|US5615949 *||Aug 8, 1995||Apr 1, 1997||Woodbridge Foam Corporation||High pressure mixing system and process for producing foamed isocyanate-based polymers containing filler material|
|US6000837 *||Feb 27, 1996||Dec 14, 1999||Randsborg; Torbjoern||Arrangement in a mixer, especially for mixing printing color|
|US7404916 *||Dec 9, 2003||Jul 29, 2008||Hennecke Gmbh||Process for producing polyurethane moldings|
|US7708918 *||Apr 5, 2005||May 4, 2010||Faculdade De Engenharia Da Universidade Do Porto||Production process of plastic parts by reaction injection moulding, and related head device|
|US8827544||Mar 15, 2007||Sep 9, 2014||Dow Global Technologies Llc||Mixer for continuous flow reactor, continuous flow reactor, method of forming such a mixer, and method of operating such a reactor|
|US9700855||Aug 11, 2014||Jul 11, 2017||Dow Global Technologies Llc||Mixer for continuous flow reactor|
|US20020113337 *||Dec 11, 2001||Aug 22, 2002||Reiner Napp||Process for the production of filler-containing molded parts and apparatus useful therefor|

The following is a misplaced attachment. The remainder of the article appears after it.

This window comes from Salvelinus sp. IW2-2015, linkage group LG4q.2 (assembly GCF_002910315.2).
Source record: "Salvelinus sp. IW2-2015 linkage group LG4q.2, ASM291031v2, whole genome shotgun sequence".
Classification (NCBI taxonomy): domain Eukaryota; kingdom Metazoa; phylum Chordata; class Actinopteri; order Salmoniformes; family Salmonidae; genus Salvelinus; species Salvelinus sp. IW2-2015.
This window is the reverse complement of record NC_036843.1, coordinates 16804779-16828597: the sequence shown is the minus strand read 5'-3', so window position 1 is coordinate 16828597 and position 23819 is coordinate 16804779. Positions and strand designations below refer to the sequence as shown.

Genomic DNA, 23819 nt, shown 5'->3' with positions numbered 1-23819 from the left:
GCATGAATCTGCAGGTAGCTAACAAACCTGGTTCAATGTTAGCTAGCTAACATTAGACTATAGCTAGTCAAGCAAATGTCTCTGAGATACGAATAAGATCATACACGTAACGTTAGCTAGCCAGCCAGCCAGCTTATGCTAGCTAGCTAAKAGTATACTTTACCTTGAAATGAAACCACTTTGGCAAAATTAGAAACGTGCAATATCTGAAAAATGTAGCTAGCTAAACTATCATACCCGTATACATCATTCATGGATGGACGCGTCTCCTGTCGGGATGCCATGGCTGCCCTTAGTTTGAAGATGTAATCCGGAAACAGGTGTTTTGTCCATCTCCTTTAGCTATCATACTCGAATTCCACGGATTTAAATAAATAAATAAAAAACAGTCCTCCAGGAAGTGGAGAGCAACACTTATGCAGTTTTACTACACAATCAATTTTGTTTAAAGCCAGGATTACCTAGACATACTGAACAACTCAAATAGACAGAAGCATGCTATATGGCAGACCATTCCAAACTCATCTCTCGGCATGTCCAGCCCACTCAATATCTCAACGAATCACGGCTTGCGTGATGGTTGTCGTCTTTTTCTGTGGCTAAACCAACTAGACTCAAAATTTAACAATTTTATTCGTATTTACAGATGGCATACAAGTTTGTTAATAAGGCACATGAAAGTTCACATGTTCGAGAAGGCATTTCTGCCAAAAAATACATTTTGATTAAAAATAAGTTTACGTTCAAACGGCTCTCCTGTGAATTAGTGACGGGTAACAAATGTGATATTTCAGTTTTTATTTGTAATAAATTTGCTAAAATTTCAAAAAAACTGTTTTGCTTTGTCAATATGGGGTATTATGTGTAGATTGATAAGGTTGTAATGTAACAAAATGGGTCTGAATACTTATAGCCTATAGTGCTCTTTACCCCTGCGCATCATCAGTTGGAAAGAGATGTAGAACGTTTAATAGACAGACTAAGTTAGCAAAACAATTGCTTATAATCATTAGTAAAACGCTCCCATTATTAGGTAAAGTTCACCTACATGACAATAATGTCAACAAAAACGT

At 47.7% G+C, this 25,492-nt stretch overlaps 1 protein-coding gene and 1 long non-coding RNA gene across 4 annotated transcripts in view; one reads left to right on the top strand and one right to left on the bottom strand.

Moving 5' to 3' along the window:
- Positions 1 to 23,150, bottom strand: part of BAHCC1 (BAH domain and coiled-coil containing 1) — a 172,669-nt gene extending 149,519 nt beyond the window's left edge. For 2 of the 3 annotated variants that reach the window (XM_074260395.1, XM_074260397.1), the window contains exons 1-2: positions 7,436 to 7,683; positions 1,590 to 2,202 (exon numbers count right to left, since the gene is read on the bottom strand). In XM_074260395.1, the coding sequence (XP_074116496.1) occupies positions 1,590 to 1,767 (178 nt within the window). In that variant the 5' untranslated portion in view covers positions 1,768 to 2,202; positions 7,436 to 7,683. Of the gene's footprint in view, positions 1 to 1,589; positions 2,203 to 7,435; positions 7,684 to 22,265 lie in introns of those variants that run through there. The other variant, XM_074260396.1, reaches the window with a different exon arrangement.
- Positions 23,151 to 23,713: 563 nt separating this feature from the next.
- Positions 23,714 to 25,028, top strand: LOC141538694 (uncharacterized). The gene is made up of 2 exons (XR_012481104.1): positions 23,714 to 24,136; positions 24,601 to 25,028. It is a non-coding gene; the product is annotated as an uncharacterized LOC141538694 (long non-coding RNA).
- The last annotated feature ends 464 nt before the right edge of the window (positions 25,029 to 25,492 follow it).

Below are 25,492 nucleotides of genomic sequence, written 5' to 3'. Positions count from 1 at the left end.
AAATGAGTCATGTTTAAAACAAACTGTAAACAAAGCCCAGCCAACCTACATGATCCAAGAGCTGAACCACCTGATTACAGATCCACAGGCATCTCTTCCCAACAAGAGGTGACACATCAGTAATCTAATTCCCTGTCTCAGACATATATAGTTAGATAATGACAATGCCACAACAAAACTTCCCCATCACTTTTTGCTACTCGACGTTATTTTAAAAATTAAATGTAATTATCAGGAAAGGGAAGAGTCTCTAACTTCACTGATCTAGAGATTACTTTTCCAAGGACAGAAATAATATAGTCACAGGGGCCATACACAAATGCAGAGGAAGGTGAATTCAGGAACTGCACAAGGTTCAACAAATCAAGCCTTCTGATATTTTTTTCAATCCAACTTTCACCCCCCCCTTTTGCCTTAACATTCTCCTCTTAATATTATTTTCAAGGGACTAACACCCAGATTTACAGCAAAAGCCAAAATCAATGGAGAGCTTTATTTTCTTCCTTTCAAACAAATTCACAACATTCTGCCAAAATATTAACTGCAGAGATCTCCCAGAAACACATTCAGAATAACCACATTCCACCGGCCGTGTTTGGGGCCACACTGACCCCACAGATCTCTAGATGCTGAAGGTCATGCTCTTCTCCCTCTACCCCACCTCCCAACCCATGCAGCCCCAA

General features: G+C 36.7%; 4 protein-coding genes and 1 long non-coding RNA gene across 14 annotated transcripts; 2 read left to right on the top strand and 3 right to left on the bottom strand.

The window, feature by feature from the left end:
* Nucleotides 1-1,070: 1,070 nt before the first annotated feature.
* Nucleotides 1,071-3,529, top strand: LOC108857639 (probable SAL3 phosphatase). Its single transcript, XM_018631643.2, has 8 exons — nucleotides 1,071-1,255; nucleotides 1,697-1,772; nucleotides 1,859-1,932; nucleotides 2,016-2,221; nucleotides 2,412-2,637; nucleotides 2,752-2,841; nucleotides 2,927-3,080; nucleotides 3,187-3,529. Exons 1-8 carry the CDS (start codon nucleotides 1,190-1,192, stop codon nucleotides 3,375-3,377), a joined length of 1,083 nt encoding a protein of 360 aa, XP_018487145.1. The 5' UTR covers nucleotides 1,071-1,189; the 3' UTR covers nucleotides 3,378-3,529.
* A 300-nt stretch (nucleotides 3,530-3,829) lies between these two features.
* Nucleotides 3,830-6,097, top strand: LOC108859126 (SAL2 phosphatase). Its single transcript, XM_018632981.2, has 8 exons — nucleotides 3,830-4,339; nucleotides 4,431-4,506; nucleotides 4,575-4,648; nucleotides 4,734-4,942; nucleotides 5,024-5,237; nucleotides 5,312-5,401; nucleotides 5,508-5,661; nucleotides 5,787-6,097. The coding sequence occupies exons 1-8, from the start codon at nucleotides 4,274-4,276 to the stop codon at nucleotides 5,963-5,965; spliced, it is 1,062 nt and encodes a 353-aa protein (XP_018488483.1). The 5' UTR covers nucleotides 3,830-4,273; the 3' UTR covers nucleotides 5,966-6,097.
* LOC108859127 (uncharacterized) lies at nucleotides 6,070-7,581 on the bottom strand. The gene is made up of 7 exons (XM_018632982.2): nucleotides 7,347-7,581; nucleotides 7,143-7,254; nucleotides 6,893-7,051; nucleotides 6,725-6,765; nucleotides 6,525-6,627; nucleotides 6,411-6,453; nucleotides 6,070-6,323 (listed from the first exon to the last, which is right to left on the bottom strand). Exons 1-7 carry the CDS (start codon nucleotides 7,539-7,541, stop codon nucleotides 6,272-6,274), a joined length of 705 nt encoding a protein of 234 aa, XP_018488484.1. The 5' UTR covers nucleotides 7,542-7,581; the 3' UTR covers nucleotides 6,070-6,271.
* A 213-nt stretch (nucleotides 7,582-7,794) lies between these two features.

|US20040130049 *||Dec 9, 2003||Jul 8, 2004||Michael Begemann||Process for producing polyurethane moldings|
|US20040217513 *||Feb 12, 2004||Nov 4, 2004||Jurgen Wirth||Process for producing polyurethane moldings|
|US20060262640 *||May 12, 2006||Nov 23, 2006||Krauss-Maffei Kunststofftechnik Gmbh||Mixing head with integrated shot counter|
|US20080206392 *||Apr 5, 2005||Aug 28, 2008||Faculdade De Engenharia Da Universidade Do Porto||Production Process of Plastic Parts by Reaction Injection Moulding, and Related Head Device|
|US20100103769 *||Mar 15, 2007||Apr 29, 2010||Bachman Gene W||Mixer for a continous flow reactor, continuos flow reactor, mehtod of forming such a mixer, and method of operating such a reactor|
|EP1437210A1 *||Dec 24, 2003||Jul 14, 2004||Hennecke GmbH||Process for producing molded polyurethane articles|
|EP1447206A1 *||Feb 3, 2004||Aug 18, 2004||Hennecke GmbH||Process for manufacturing molded polyurethane parts|
|U.S. Classification||366/132, 366/182.4, 422/133, 137/563, 366/134, 366/162.4, 366/137, 366/159.1, 366/160.3, 366/152.1, 137/606, 366/181.8, 422/111, 366/162.5|
|Cooperative Classification||B29B7/7684, B29B7/7642, B29B7/7694, Y10T137/85954, Y10T137/87684|
|European Classification||B29B7/76H5B1, B29B7/76G2B, B29B7/76H5|
|Mar 8, 1994||REMI||Maintenance fee reminder mailed|
|Jul 31, 1994||LAPS||Lapse for failure to pay maintenance fees|
|Oct 11, 1994||FP||Expired due to failure to pay maintenance fee|
Effective date: 19940803